The rhetorical lines were drawn as soon as Supreme Court Justice William Brennan announced his retirement: President Bush would either appoint a "moderate conservative" to fill the vacancy. Or he would choose an "ideologue" and incite a Bork-type battle in the Senate.
"We don't want to have another rigid ideologue appointed," declared Senator Paul Simon, an influential Democrat on the Judiciary Committee. The "another" might refer to Robert Bork or, just as likely, to Justice Antonin Scalia. (Brennan, too, was a rigid ideologue but not, one suspects, the sort Simon finds distasteful.)
Bush dodged the question by picking Souter the Obscure. Nobody except David Souter knows for sure whether he's an "ideologue" or a "moderate." He's a cipher. The Senate hearings that begin September 13 may give us a chance to decode Souter, but only if the senators ask the right questions—not about policy, but about philosophy.
What the Court desperately needs are justices who rule according to neutral principles, not according to whose ox is being gored. Unfortunately, that implies a consistent philosophy and a commitment to process rather than results. Neither notion is well understood by the dealmakers on Capitol Hill or by the members of the Washington press corps.
Consider Scalia. His commitment to process over results makes him the most hated of ideologues. A good decision, he acknowledges, may produce a bad result, and vice versa. But preservation of both democracy and the rule of law requires that judges subordinate their policy views to the dictates of law and precedent.
So, too, does protection of individual liberties. Take Scalia's vote (and Anthony Kennedy's) against flag-burning statutes. Or consider the Supreme Court's recent decision regarding the rights of defendants in child-molestation cases. The Court ruled 5-4 in favor of a politically popular law that allows children to testify against alleged abusers on closed-circuit television rather than actually face them in the courtroom.
In a hairsplitting opinion for the majority, Sandra Day O'Connor declared the law constitutional. "A state's interest in the physical and psychological well-being of child abuse victims may be sufficiently important to outweigh, at least in some cases, a defendant's right to face his or her accusers," she wrote. This ruling is particularly troubling given the murkiness of the evidence in many child abuse cases and the ease with which such damning accusations may be hurled, or elicited by over-zealous child psychologists.
In a typically "ideological" dissent, Scalia reminded the Court that the Sixth Amendment does not make an exception for child abuse: "For good or bad, the Sixth Amendment requires confrontation, and we are not at liberty to ignore it." Scalia's dissent in favor of civil liberties was joined by Brennan, John Paul Stevens, and Thurgood Marshall.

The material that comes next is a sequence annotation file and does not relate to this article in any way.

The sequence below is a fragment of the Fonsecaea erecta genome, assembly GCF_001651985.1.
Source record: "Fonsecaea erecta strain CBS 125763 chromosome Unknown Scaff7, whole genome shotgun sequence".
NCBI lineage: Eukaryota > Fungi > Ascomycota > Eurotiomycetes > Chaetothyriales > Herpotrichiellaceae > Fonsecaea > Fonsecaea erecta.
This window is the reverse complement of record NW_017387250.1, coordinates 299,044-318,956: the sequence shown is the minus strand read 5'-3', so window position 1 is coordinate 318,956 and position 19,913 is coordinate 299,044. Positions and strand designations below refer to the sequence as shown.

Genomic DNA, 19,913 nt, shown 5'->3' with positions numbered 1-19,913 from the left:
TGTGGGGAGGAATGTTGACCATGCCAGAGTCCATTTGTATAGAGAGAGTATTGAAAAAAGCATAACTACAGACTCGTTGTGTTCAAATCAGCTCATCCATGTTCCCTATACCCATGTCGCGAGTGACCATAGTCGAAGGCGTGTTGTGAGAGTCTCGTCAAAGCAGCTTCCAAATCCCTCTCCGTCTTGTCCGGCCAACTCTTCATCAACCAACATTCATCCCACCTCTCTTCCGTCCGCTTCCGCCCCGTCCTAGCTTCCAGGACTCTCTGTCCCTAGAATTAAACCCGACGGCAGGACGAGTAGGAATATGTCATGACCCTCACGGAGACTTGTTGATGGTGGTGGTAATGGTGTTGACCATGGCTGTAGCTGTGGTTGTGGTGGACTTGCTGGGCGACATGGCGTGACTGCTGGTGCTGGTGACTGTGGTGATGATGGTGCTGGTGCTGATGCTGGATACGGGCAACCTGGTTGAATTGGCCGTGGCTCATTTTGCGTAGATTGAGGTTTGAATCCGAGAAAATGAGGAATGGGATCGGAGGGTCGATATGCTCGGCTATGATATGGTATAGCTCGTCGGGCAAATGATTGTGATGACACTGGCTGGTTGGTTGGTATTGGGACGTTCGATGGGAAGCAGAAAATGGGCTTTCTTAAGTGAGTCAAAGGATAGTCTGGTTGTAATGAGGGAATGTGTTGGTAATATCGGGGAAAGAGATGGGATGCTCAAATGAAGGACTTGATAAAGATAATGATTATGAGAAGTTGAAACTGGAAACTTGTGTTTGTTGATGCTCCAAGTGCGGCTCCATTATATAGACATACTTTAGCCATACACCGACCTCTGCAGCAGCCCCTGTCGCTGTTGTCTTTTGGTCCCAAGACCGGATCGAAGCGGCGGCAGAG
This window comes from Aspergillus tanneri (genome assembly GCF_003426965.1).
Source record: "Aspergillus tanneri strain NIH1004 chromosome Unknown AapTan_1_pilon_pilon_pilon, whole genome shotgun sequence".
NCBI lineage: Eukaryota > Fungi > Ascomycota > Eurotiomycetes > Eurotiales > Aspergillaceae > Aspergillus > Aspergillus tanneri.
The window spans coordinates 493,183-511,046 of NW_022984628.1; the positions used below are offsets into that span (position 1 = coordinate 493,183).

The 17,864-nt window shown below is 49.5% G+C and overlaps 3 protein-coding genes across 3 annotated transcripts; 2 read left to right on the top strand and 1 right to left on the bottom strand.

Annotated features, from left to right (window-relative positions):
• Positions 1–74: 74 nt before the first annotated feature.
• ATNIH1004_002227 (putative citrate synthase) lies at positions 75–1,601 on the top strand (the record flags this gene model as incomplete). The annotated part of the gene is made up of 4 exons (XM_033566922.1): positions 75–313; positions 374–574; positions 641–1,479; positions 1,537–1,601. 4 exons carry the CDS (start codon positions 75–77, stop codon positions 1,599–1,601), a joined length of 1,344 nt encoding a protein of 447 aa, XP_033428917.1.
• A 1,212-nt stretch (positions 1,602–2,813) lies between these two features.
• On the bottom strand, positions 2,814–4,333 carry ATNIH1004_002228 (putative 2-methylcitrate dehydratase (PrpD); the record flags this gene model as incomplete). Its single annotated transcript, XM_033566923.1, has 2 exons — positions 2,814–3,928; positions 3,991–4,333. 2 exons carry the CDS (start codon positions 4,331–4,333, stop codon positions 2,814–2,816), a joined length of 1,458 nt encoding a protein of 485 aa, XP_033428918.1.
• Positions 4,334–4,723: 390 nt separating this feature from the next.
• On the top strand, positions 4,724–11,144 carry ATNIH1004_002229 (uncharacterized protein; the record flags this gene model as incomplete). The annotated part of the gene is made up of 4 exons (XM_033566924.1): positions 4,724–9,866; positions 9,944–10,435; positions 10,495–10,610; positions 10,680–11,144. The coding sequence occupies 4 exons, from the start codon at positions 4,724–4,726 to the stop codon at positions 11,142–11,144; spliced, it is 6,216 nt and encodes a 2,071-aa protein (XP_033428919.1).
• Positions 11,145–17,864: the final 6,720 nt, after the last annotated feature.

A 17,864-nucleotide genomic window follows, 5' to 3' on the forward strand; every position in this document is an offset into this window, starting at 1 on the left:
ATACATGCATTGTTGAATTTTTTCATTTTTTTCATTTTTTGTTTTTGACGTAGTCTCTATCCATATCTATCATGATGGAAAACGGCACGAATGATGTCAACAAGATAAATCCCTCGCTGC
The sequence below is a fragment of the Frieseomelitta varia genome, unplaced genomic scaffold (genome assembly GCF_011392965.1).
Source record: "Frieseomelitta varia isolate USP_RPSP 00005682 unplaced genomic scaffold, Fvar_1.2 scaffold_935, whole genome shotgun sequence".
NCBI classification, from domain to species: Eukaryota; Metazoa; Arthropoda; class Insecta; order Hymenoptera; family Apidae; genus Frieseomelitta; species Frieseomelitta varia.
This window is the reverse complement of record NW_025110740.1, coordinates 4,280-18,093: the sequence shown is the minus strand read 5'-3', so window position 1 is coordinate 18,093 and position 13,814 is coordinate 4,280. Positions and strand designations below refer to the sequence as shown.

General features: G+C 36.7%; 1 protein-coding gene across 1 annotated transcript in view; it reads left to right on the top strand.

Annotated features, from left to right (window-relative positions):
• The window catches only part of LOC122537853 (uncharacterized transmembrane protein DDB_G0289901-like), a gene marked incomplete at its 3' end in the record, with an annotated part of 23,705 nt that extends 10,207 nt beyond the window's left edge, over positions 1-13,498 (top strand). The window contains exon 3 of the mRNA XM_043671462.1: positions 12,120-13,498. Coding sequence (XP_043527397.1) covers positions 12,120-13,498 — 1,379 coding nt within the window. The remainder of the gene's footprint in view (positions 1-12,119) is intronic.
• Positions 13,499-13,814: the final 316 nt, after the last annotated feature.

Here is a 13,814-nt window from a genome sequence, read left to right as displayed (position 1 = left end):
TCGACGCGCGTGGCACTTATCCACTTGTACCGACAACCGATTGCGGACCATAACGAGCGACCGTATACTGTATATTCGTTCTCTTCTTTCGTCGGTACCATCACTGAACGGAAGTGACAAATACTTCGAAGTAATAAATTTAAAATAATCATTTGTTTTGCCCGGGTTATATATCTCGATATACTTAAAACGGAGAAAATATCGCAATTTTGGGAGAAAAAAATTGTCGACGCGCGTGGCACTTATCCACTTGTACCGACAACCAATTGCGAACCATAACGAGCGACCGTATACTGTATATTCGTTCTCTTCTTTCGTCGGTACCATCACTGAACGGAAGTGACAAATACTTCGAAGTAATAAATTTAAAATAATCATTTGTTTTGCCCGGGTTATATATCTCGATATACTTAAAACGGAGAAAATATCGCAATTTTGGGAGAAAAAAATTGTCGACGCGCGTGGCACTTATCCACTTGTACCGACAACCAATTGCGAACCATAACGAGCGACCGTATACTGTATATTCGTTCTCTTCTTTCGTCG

The same sort of "rigid ideology" surfaced recently in a decision by the D.C. Circuit Court of Appeals. Three conservative judges—Douglas Ginsburg, Laurence Silberman, and Clarence Thomas—ruled that Louis Farrakhan and George Stallings couldn't be excluded from Marion Barry's trial simply because the judge thought their presence might sway jurors. The Constitution does not make exceptions for black militants. Less "rigid" judges could undoubtedly have concocted a creative case for excluding the discomfiting pair, just as O'Connor found an exception for child abuse.
Simon and other ostensible liberals praise the "moderation" of such High Court "swing votes" as O'Connor, Stevens, and Byron White. But the frequent flip-flops of these justices on such charged issues as affirmative action illustrate the problems raised by eschewing consistency. Rather than settling issues, ad hoc jurisprudence serves only to make the law unpredictable.
The importance of judging potential judges by their commitment to neutral principles is also striking in historical perspective. If he is confirmed, Souter will be 51 when he takes his seat. He could easily serve until 2020. By then, abortion may be technologically obsolete. Judges may be called upon to determine whether the 14th Amendment's protection for "persons" applies to self-aware machines. The policy questions will be vastly different from today's. But the issues of process—of how judges should interpret the law and of the constitutionally defined limits of government power—will remain.
In a cynical age, the Supreme Court is the one institution in Washington that has maintained the mystique of being above dealmaking and petty politics. It listens to and considers arguments. It must give reasons for its judgments.
This mystique, as naive as it may sometimes seem, is crucial to maintaining public respect for the Court as something other than an unaccountable legislative branch. To exclude men and women of principle from the Court, in a misbegotten attempt at "balance," is to declare that it has become a collection of tyrants, appointed for life.